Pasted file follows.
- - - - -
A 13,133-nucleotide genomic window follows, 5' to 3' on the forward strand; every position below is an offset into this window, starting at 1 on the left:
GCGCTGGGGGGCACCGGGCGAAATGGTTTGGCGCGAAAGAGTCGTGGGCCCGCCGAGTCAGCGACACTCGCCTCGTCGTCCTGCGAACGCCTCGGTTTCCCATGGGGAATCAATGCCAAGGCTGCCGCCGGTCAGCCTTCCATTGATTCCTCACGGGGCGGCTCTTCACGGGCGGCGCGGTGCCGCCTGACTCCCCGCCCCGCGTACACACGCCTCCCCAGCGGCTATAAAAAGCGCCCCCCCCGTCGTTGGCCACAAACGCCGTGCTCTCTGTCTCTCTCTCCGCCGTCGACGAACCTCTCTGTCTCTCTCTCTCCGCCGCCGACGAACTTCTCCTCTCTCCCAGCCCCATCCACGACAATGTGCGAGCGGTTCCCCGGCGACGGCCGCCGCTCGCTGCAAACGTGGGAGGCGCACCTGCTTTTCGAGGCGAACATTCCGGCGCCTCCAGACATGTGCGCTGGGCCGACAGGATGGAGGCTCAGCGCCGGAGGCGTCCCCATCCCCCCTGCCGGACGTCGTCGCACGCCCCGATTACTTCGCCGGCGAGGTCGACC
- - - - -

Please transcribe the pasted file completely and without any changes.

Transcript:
A 13,133-nucleotide genomic window follows, 5' to 3' on the forward strand; every position below is an offset into this window, starting at 1 on the left:
GCGCTGGGGGGCACCGGGCGAAATGGTTTGGCGCGAAAGAGTCGTGGGCCCGCCGAGTCAGCGACACTCGCCTCGTCGTCCTGCGAACGCCTCGGTTTCCCATGGGGAATCAATGCCAAGGCTGCCGCCGGTCAGCCTTCCATTGATTCCTCACGGGGCGGCTCTTCACGGGCGGCGCGGTGCCGCCTGACTCCCCGCCCCGCGTACACACGCCTCCCCAGCGGCTATAAAAAGCGCCCCCCCCGTCGTTGGCCACAAACGCCGTGCTCTCTGTCTCTCTCTCCGCCGTCGACGAACCTCTCTGTCTCTCTCTCTCCGCCGCCGACGAACTTCTCCTCTCTCCCAGCCCCATCCACGACAATGTGCGAGCGGTTCCCCGGCGACGGCCGCCGCTCGCTGCAAACGTGGGAGGCGCACCTGCTTTTCGAGGCGAACATTCCGGCGCCTCCAGACATGTGCGCTGGGCCGACAGGATGGAGGCTCAGCGCCGGAGGCGTCCCCATCCCCCCTGCCGGACGTCGTCGCACGCCCCGATTACTTCGCCGGCGAGGTCGACC